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Tropical Cyclone Laila Soaks India
This page contains archived content and is no longer being updated. At the time of publication, it represented the best available science. However, more recent observations and studies may have rendered some content obsolete.
May 17 - 20, 2010
Tropical Cyclone Laila brought heavy rains and strong winds to the Bay of Bengal and parts of India in May 2010. This color-coded image shows estimated rainfall amounts for May 17 through May 19, as well as the storm track from May 17 to May 20. The heaviest amounts of rain—300 or more millimeters (12 or more inches)—appear in dark blue. The lightest amounts of rain—less than 37.5 millimeters (1.5 inches)—appear in pale green. The storm track is indicated by a pink line. The thicker, darker portion of that line shows where the storm intensified on May 19.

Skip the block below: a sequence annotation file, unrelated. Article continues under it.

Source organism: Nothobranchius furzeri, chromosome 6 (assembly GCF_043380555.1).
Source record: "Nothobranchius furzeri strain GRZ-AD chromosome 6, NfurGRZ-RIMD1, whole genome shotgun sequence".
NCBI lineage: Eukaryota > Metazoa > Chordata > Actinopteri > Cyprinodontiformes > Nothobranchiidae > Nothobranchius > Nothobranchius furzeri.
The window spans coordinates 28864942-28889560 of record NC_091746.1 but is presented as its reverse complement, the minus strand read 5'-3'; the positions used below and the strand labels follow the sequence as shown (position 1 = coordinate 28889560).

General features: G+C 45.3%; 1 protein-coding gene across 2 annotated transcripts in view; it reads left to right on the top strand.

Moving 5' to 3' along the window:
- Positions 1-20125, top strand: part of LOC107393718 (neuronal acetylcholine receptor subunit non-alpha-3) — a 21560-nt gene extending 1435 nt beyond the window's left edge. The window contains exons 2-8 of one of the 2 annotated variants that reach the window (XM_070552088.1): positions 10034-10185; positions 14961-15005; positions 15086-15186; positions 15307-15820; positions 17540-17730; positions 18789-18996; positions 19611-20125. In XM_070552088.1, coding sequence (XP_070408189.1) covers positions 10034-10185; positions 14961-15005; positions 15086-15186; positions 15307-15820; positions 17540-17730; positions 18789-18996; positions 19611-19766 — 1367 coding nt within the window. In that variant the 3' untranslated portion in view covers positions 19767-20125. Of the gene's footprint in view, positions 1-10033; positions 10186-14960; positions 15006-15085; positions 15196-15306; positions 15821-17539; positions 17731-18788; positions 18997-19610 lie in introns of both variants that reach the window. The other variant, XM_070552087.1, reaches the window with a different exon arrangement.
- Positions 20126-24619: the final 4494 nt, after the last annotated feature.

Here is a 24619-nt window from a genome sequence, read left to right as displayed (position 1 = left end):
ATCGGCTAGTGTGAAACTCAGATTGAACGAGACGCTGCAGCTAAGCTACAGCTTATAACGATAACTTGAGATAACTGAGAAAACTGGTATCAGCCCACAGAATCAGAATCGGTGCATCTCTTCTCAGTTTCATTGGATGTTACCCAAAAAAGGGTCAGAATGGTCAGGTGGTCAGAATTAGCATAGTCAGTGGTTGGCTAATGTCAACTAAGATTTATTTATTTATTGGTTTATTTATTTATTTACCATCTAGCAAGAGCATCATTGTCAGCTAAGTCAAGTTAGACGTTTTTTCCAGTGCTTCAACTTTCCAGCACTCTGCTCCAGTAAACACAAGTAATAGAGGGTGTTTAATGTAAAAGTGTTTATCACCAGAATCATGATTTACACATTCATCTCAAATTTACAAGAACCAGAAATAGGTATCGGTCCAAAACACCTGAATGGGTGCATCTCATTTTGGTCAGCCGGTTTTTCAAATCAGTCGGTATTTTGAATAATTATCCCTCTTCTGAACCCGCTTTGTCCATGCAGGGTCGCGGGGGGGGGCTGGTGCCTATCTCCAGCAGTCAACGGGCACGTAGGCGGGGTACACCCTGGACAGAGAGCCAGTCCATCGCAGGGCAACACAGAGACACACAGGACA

The heaviest rainfall amounts appear close to the storm track, and especially heavy rain falls just off the Indian coast. Although rainfall amounts are lighter farther away from the storm track, substantial amounts of rain occur throughout the region.
On May 20, 2010, the U.S. Navy’s Joint Typhoon Warning Center (JTWC) reported that Tropical Cyclone Laila had maximum sustained winds of 50 knots (90 kilometers per hour) and gusts up to 65 knots (120 kilometers per hour). Roughly 230 nautical miles (430 kilometers) southwest of the coastal city of Visakhapatnam (also spelled Vishakhapatnam), the storm had moved slowly northward over the previous six hours.
Reuters reported that the storm was expected to impact the Indian states of Andhra Pradesh and Tamil Nadu, and that fishing communities in coastal lowlands would be especially hard hit. Meanwhile, ReliefWeb reported that authorities in Sri Lanka were scrambling to find shelter for thousands of residents affected by torrential rains there, as monsoon season got underway.
This image is based on data from the Multisatellite Precipitation Analysis produced at Goddard Space Flight Center, which estimates rainfall by combining measurements from many satellites and calibrating them using rainfall measurements from the Tropical Rainfall Measuring Mission (TRMM) satellite.